At its heart, S&OP is an aggregated planning process. In a recent research study entitled “Sales and Operations Planning,” Ventana Research found that companies reporting the largest gains in revenue, margins, inventory turns and customer satisfaction all plan the same way. In general, they practice S&OP at the strategic level – not as a tactical, day-to-day or week-to-week planning activity. Rather, it is an aggregated planning activity that includes all lines of business or brands and all factories or regional operational facilities, across product lines. The top-performing companies reported that they all follow these steps each month:
- 1.'New-product-introduction planning
- 2.'Consensus-demand planning
- 3.'Supply planning and manufacturing planning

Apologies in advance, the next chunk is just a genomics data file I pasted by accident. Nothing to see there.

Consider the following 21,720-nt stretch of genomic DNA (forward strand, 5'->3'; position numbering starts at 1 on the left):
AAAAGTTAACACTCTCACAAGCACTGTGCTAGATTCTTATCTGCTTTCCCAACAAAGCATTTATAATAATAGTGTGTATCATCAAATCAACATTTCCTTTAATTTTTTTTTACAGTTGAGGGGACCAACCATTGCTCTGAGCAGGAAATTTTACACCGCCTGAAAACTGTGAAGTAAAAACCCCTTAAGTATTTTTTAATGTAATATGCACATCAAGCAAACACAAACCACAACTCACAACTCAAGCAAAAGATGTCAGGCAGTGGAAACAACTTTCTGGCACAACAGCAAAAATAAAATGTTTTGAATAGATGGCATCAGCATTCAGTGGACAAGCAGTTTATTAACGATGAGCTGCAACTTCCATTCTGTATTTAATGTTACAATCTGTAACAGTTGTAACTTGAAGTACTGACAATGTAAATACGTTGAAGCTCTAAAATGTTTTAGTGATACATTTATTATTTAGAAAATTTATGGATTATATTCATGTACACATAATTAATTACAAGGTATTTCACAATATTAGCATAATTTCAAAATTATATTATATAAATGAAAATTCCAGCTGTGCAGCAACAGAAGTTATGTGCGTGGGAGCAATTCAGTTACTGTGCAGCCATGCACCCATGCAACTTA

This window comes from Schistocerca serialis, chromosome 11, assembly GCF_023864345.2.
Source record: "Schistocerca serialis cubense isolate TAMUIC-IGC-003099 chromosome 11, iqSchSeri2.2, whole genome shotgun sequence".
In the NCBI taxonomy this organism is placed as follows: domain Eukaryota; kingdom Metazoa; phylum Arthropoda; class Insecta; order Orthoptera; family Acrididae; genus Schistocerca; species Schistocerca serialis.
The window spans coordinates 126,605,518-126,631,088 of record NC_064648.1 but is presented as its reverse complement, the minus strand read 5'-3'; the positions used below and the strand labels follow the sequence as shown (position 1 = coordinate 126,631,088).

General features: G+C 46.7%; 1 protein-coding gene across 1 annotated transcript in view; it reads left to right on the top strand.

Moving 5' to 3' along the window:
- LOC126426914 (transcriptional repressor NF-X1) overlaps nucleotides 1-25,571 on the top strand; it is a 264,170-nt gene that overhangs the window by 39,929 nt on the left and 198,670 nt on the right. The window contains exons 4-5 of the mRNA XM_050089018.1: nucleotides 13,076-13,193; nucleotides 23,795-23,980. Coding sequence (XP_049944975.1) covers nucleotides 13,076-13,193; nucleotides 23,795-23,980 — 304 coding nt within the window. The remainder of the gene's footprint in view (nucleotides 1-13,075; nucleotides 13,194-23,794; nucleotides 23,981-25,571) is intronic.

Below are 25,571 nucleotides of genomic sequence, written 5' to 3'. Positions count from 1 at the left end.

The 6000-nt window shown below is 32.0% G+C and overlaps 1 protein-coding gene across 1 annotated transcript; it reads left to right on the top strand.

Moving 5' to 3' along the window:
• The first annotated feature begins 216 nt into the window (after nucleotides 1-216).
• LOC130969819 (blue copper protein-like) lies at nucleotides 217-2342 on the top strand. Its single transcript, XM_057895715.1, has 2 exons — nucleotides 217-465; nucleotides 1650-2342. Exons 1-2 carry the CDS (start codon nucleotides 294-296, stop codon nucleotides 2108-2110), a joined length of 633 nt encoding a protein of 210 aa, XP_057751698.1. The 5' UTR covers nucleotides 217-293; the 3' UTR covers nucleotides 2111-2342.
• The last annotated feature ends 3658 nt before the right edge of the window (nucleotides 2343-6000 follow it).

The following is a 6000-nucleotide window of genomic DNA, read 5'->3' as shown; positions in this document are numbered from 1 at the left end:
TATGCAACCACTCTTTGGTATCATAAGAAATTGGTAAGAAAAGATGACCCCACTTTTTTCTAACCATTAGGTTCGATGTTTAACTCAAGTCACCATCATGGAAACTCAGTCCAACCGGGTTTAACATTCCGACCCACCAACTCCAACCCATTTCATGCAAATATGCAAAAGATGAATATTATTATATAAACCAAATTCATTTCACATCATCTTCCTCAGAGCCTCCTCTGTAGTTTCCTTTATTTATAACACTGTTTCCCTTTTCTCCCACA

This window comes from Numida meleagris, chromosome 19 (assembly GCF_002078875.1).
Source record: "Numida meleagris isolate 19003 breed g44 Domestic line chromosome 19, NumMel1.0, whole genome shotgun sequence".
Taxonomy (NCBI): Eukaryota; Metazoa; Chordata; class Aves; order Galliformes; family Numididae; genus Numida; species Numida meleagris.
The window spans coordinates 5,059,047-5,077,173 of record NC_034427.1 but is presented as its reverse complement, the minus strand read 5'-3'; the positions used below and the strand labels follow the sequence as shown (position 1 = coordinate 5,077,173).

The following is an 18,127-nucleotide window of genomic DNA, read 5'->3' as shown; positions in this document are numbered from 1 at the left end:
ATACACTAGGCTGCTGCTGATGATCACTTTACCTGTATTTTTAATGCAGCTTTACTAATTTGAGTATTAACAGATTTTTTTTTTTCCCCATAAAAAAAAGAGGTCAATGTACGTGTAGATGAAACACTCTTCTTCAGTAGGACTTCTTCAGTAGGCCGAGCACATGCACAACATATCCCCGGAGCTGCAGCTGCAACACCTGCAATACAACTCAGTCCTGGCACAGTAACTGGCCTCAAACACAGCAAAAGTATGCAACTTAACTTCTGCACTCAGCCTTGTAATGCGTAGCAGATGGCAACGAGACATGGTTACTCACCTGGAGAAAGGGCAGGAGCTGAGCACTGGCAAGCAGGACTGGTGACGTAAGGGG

- 4.'Formal demand, supply and capacity reviews
- 5.'Financial plan reconciliation
- 6.'Formal executive S&OP meetings.
Companies that create plans on a monthly basis perform better than those that create plans once a quarter or once a year. Companies that set plan horizons of 18 months or longer achieve larger gains than those with shorter horizons, such as 12 months or six months.
To get to a more mature, effective approach, use S&OP to align operations with long-term corporate strategic objectives. Conduct regular, formal executive review meetings that look at actual-versus-forecast targets and review demand and supply scenarios. Set plans to cover 18 months and include lines of business or brands and all factories or regional operational facilities across product lines. Finally, evaluate the effectiveness of the overall S&OP process itself. Key measurements include meeting preparedness, attendance, action plan follow-up, efficiency of review meetings and S&OP process improvements. Commitment to these steps should put you in the same class as the top performers and increase your likelihood of success.
Colin Snow is a vice president and research director at Ventana Research. Write him at [email protected].